Cocteau achieved these remarkable effects utilizing trick photography and stop-motion animation – techniques dating back to the birth of film. Lumière, Disney’s Maurice Chevalier-inspired candelabra is a direct reference to the anthropomorphized candlesticks and sconces Cocteau features. And Disney’s animated backgrounds, especially surrounding The Beast’s castle, are reminiscent of the dark Gothic imagery Cocteau employs throughout – the director drew specifically from Gustave Doré’s woodcut illustrations. While the Disney version is a masterpiece in its own right, Cocteau’s production stands apart in its ability to display the complication and complexity in the original fairy tale. For 1946, its depiction of sexuality and gender politics was ahead of the game, an aspect that Disney (understandably) omitted.
In casting Josette Day as Belle, Cocteau achieved a Vermeer-like quality to Beauty and the Beast, as the actress exudes ethereal, yet also earthly beauty – like the Dutch painter’s stunning portrait of “The Girl with a Pearl Earring.” For The Beast, Cocteau utilized Jean Marais, his muse and then lover. Marais’s undertaking was enormous – The Beast’s mask, handmade by an artisan and moulded to his face, proved a cumbersome challenge. Yet, Marais’s performance as The Beast, conveyed primarily though his human eyes, elicits empathy in combination with disgust, a contradiction key to the film’s appeal. When The Beast kills, it is with a rage and animality that terrifies the audience (and especially small children). When he asks Belle each night to marry him, and bears the indignity of her persistent refusal, hearts break – despite the fact that he is her imprisoner, and she his unwilling companion (at first).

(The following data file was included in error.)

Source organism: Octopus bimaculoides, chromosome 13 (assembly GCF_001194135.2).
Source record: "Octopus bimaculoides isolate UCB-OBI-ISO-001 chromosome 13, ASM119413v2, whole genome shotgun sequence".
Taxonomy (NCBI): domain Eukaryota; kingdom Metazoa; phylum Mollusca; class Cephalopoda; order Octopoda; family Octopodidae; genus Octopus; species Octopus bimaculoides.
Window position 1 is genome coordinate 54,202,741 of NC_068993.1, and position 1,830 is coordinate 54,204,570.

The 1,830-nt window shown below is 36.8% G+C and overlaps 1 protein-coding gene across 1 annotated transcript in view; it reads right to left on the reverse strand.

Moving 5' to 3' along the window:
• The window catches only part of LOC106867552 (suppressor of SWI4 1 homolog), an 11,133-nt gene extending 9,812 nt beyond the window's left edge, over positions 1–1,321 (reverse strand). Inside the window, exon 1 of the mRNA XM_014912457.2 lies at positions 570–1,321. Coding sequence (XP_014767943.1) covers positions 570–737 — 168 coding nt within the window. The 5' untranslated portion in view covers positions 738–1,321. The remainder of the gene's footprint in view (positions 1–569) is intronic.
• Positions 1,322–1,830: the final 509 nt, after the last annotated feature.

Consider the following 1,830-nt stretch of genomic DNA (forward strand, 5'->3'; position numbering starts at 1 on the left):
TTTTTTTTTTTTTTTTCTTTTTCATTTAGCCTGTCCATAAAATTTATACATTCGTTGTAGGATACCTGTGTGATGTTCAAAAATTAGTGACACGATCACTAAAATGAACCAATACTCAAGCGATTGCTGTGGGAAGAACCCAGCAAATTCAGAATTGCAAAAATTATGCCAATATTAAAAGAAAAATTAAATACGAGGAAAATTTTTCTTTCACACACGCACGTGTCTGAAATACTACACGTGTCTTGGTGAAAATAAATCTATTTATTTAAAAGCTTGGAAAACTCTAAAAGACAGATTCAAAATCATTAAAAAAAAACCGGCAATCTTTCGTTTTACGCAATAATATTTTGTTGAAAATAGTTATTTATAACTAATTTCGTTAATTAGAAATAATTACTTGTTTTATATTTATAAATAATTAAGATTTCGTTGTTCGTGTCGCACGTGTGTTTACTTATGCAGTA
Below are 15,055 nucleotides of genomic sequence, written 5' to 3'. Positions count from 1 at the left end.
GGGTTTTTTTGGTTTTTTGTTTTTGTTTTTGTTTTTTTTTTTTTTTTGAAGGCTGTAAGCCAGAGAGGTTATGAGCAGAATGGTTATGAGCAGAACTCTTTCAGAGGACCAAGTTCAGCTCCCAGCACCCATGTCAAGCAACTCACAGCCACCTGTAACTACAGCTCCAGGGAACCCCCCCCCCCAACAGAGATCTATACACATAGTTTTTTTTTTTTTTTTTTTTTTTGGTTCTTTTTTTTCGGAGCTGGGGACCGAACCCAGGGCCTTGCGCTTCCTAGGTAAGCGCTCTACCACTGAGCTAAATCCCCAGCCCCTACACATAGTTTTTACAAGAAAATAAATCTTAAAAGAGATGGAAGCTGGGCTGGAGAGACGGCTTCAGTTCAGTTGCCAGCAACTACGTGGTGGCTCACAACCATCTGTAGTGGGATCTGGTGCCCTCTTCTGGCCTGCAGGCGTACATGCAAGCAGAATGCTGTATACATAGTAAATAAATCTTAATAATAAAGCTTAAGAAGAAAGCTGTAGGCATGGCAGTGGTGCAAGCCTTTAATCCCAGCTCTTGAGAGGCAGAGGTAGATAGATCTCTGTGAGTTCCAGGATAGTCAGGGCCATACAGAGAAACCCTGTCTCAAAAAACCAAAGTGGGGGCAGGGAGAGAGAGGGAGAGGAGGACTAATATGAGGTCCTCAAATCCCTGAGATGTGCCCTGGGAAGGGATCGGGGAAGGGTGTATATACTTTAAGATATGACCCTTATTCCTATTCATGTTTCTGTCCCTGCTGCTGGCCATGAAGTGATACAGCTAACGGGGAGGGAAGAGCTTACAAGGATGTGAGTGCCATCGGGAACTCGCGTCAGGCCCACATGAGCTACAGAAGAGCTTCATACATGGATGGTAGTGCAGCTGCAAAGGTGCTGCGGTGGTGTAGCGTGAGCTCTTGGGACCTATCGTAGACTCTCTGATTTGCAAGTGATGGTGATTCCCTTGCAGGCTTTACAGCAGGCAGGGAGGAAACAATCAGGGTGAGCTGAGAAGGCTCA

Stockholm syndrome aside, Day and Marais’s chemistry is palpable. When, in an act of submission, The Beast drinks from her cupped hands, it is more romantic than any onscreen kiss – here, Cocteau’s subtle (censor-proof) sexual gestures reach their maximum intensity. Phallic imagery is employed throughout with Belle’s bed sheets – sans human intervention – turning themselves down, and, most emphatically, when she cunningly strokes a dinner knife as The Beast first requests her hand in marriage.
Cocteau’s version is truly the cornerstone of all filmic fairy tales that were and are to come, animated or otherwise. Yet, its themes and historical allusions are anything but fantasy. At its heart, Beauty and the Beast is about sacrifice, profound loneliness and love’s ability to conquer in the face of fear and violence. A visual metaphor for the psychological aftermath of the battlefield, the smoke that rises from The Beast’s bloodied paws after he kills serves as a visible indication of his guilt, regardless of the deed’s justification (protecting Belle or serving one’s country). In its otherworldly worldliness Cocteau’s Beauty and the Beast still holds resonance today– and much can be learned from its message of transformative, unconventional love in the face of tyranny and prejudice.